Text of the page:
# Robust method of modifying corners of an Array

I’m trying to write a simple function that replaces the corners of an array with a value. This is what I have so far:

``````function replaceCorners!(a::AbstractArray{String, 2}, v::String)
a[1, 1] = a[1, size(a)[2]] = a[size(a)[1], 1] = a[size(a)...] = v
end
``````

1. Is this the most “julian” way to replace the corners of an array?
2. This method works for an array that looks like `["a" "b" "c"]`, but not for an array such as `["a"; "b"; "c"]`. How can I make it work for arrays of any size?
3. In the function above, I only allowed for arrays that contain strings and values that are strings - how would I go about making this applicable to any type?

``````replaceCorners!(a::AbstractArray{T, 2}, v::T) where T
``````

also, reuse `size(a)`

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For question 3, the corredt way is to have the function be `function replaceCorners!(a::AbstractMatrix{T}, v::T) where T`

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Do you mind clarifying on this? From what I can tell, I am reusing `size(a)` in the function.

my bad, I think in this inline case `size` only gets evaluated once.

Here’s a simple solution for doing this in general.

``````firstlast(x) = first(x):length(x)-1:last(x)
function replace_corners!(a::AbstractArray, v)
a[firstlast.(axes(a))...] .= (v,)
return a
end
``````
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Are you aware that you can use `end`?

``````function repcorners!(a, v)
a[1, 1] = a[1, end] = a[end, 1] = a[end, end] = v
end
``````

This is less general than @mbauman’s solution, but it’s the obvious implementation of what you are doing.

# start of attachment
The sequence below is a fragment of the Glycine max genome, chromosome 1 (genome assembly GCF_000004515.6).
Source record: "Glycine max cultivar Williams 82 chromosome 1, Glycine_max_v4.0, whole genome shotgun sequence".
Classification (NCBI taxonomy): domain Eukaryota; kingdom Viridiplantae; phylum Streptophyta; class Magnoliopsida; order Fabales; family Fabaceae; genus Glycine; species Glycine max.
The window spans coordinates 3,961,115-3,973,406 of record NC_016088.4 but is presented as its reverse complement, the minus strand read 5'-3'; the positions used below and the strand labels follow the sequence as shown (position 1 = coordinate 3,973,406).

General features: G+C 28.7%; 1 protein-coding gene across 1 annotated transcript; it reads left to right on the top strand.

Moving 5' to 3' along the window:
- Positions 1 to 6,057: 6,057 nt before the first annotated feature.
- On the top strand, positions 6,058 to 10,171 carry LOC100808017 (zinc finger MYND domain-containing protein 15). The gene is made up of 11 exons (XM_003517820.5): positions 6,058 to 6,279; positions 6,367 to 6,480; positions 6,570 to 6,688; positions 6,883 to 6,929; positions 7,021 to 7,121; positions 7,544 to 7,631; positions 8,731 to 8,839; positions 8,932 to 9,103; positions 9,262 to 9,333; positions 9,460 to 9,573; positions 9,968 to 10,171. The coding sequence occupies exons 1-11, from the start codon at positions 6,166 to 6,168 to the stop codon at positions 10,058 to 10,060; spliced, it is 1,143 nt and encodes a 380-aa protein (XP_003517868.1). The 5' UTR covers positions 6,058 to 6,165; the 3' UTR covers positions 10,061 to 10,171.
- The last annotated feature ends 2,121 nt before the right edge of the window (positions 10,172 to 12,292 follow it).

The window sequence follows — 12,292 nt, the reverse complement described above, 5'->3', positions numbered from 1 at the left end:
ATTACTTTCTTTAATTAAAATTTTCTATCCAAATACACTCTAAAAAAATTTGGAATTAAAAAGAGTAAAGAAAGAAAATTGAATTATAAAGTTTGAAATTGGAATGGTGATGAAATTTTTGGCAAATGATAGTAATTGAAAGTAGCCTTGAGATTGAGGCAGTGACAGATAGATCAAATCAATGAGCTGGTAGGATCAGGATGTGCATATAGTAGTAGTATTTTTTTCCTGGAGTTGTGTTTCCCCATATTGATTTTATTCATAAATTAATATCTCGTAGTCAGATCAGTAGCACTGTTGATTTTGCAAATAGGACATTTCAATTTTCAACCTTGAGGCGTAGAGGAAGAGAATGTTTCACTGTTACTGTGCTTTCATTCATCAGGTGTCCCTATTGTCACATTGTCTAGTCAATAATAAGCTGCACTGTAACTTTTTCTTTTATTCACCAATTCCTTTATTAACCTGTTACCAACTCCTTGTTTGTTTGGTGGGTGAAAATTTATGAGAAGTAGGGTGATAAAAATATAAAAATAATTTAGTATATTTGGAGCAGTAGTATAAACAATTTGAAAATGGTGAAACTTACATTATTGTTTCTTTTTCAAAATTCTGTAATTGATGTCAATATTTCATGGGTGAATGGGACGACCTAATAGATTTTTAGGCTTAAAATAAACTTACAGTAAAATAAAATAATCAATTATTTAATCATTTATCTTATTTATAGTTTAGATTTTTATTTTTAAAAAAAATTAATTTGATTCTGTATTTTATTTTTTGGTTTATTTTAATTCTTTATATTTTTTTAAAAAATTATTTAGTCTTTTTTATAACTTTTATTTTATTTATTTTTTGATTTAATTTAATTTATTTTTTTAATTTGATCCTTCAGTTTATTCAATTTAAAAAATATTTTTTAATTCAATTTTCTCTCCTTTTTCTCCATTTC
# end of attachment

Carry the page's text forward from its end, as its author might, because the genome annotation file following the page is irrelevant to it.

Also, it is more idiomatic to write `size(a, 1)` than `size(a)[1]`.

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Thanks for the alternative solution! I’m having some trouble figuring out what exactly is happening on the third line.

With an example array like this

``````a = [
12 11 10 9;
8 7 6 5;
4 3 2 1;
]
``````

Running `firstlast.(axes(a))` gives me `(1:2:3, 1:3:4)`. This makes sense, but splatting that then indexing a by the result is hard to visualize. Secondly, what is the significance of using `(v,)`?

I actually had the following at first (before a ninja edit):

``````firstlast(x) = [first(x), last(x)]
``````

That is, I just want an array with two elements. The above isn’t ideal because it’ll actually allocate an `Array` for every dimension. I swapped to a cleverly constructed StepRange that contains the same elements — but will probably avoid allocations entirely.

So I splat that into the array, which effectively does:

``````a[[1,end],[1,end],[1,end], #=etc=#]
``````

This selects the cartesian product of all the endpoints of each dimension in the array. For a two-dimensional array, there are 4 (`2*2`) corners. A cube has 8 (`2*2*2`). And so on.

Then I broadcast the value `v` into all those locations I’ve selected. If `v` itself is broadcastable container, well, then it’ll try to match its shape with the shape of the indices I used — potentially “spreading” its values out amongst the selected locations (but more likely just throwing a shape mismatch error). Using `(v,)` “protects” the value inside a container I know is only one element and ensures that `v` itself is assigned to each and every single chosen location.

Also note that I’m not restricting the type of `v` at all. Upon assignment, Julia will attempt to `convert` v to the element type of the array for you — and it’ll happily throw an error at that point if it’s not possible.

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FWIW, ImageTransformations has CornerIterator

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